Panama has its own unique and rich cuisine. As a land bridge between two continents, Panama is blessed by nature with an unusual variety of tropical fruits, vegetables and herbs that are used in native cooking. Also, as a crossroads of the world, Panama’s cuisine is influenced by its diverse population of Hispanic, native Indian, European, African and even Chinese migrations.
Tortillas: Tortillas are very popular for breakfast, but these are not Mexican style tortillas. In Panama, tortillas are half inch thick rounds of corn dough deep fried and usually served with a melting piece of cheese on top and eggs.This is a dish that will stick to your innards all morning.
Hojaldras: Another typical breakfast treat served with eggs are hojaldras. These are Panamanian donuts where a flattened piece of dough is deep fried and served hot, with a sprinkle of sugar on top.
Snacks & Side Dishes
Patacones: Fried plantain which is still green, cut in rounds, pressed ,deep fried and salted. You can order it as an appetiser for lunch or dinner, as your starchy vegetable or they make a great snack.
Platano Maduro (Tajadas): Ripe plaintians cut in long slices and sauteed in oil. Ripe plaintains are sweet and so they make sweet side dish that accompanies most typical Panamanian meals. “Platanos tentación” is a popular way to prepare them in a carmelised sugar sauce seasoned with some cinnamon and nutmeg.
Carimañola: A delicious roll made with dough from the tropical root yuca and stuffed with a bit of meat and boiled eggs.
Fried yuca: Yuca is a starchy root that is a countryside staple. It's a tropical version of the potato and it is good fried as a snack or side dish.
Ceviche: Served like a shrimp cocktail as an appetiser, small pieces of corvina ( sea bass) “cooked” in lemon juice and spices. Watch out- you may get addicted- this is a very popular and delicious dish.
Empanadas: These are something like a Cornish pastry. Some are made from flour pastry and others from corn pastry. They can be filled with meat, chicken or cheese.
Arroz con guandu: Panama’s most popular side dish, this rice dish is cooked with guandu, a bean of African origin that gives the rice a subtle, delectable flavour. Coconut water is often used to cook the rice, giving it an even more tropical taste.
Main Course Dishes
Sancocho: A hearty chicken soup and Panama’s most typical countryside dish, In addition to chicken pieces, sancocho has a starchy root called namé and is spiced with culandro which is a leaf similar in taste to cilantro.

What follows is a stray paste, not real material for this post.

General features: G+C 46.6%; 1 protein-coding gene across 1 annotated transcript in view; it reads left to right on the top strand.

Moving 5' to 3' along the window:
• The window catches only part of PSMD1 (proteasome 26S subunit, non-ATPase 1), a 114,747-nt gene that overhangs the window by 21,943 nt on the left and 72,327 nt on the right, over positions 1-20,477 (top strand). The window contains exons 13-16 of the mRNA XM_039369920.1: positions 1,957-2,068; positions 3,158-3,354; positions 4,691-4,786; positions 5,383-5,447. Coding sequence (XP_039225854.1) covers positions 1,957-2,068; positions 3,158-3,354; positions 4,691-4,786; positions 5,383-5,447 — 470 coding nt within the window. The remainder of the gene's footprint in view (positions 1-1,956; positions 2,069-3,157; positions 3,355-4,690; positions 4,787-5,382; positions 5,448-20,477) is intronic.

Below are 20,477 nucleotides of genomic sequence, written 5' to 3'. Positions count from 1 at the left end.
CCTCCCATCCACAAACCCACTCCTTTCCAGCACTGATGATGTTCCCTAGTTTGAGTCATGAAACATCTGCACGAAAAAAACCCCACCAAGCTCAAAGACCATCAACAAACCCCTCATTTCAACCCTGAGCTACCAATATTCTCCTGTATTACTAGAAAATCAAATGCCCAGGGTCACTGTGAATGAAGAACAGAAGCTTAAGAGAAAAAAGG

Corvina: If you love fish, don’t leave Panama before tasting its premier fish known locally as “corvina” and internationally as sea bass. This delectable fish has absolutely no “fishy” taste. It is a feature on the menus of most Panamanian restaurants served with a variety of sauces or fried or as ceviche.
Shrimp, Lobster, Fish: Panama means “abundance of fish” in the original Indian language and indeed fresh seafood is another Panamanian attraction, given Panama’s extensive coastlines on both the Atlantic and Pacific oceans. You will find a variety of shrimp,lobster and fish dishes on many menus.
Tamales: Again the same name, but not the Mexican kind at all. Panamanian tamales are like a square burrito and are made from a dough of ground corn with a filling of chicken or pork with spices. They are all wrapped up in a banana leaf and boiled. Several make a meal, one makes a handy snack- unwrap the banana leaf and enjoy.
Flans: Like the rest of Latin America, flan- or a light egg custard in a carmelised sauce is hands down Panama’s favourite dessert.
Pastel Tres Leches: “Three Milk Cake”- This is a rich cake made from three milks-regular, evaporated and condensed.
Tropical fruit batidos: Another favourite dessert or snack are batidos which are milk shakes consisting fresh tropical fruits blended with milk and a bit of sugar. Papaya, strawberry and pineapple shakes are some of the most common.
Tropical fruits: Panama’s best desserts are its tropical fruits which are abound, inexpensive and are incomparably delicious…so indulge…papayas, mangos, pineapples, a variety of melons, and some fruits you’ve never seen before like maracuyá ( that is passion fruit-makes one of the best juices anywhere), guanabana ( sour sop) etc.
Raspados: These are snow cones known locally as “raspados”. You will find them served everywhere from a friendly vendor with a mobile cart. You can choose from a large variety of tropical flavoured toppings and Panamanians top their snow cones off with a dollup of condensed milk- a cooling and most refreshing snack.